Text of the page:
No concerns about food, even if Covid-19 spreads

Perspectives

The World Health Organization-WHO declared that the Corona Virus (COVID-19) is a pandemic, as the public takes preventive measures and precautions and stockpiles food and necessities.
As COVID-19 is declared a pandemic, the Myanmar Rice Federation, monitoring the daily situation in the world and reviewing the possible impacts on the local rice market, is making efforts to keep the local rice market stable and maintain local rice sufficiency, in cooperation with traders, rice millers and concerned organizations in regions and states.
The Government and some organizations have stockpiled rice reserves, so the public should not feel anxious, at present, as traders and companies are selling rice at the correct price.
However, we should learn lessons from other countries about how pandemics, such as Ebola, Severe Acute Respiratory Syndrome (SARS), and Middle East Respiratory Syndrome (MERS), had negative impacts on food and nutrition security.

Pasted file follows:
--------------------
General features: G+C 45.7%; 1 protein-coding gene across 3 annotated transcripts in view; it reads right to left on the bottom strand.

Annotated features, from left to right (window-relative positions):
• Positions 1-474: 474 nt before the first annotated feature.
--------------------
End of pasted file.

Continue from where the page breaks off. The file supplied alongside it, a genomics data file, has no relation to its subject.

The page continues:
It was documented how food prices in the countries hit by former pandemics increased by more than 30 per cent, often skyrocketing in some areas.
In 2003, the SARS outbreak delayed China’s winter wheat harvest by two weeks, triggering food market panics in Guangdong and Zhejiang, though production and prices were largely unaffected throughout the rest of China.
Hence, Myanmar needs to draw up an emergency plan for transporting rice to an outbreak area if shortages of rice occur, and for systematically managing rice exports, if necessary. At the same time, if we can ensure that rice flows into the regions and states, no one can manipulate the market.
The situation has called for organizing with all growers and importers to maintain supplies and food security for the entire population, even if the coronavirus disease spreads.
People must take note that the associations related to rice trading will directly sell rice at wards, industrial zones and factories at wholesale prices.
The Myanmar Rice Federation also said there are surpluses of rice stocks to ensure food sufficiency in the country.
For the current state of the coronavirus crisis, there is no shortage of food products. Most of the food consumed is produced in our country, which is an agro-based one. So, people should remain calm about the nation’s food supplies.

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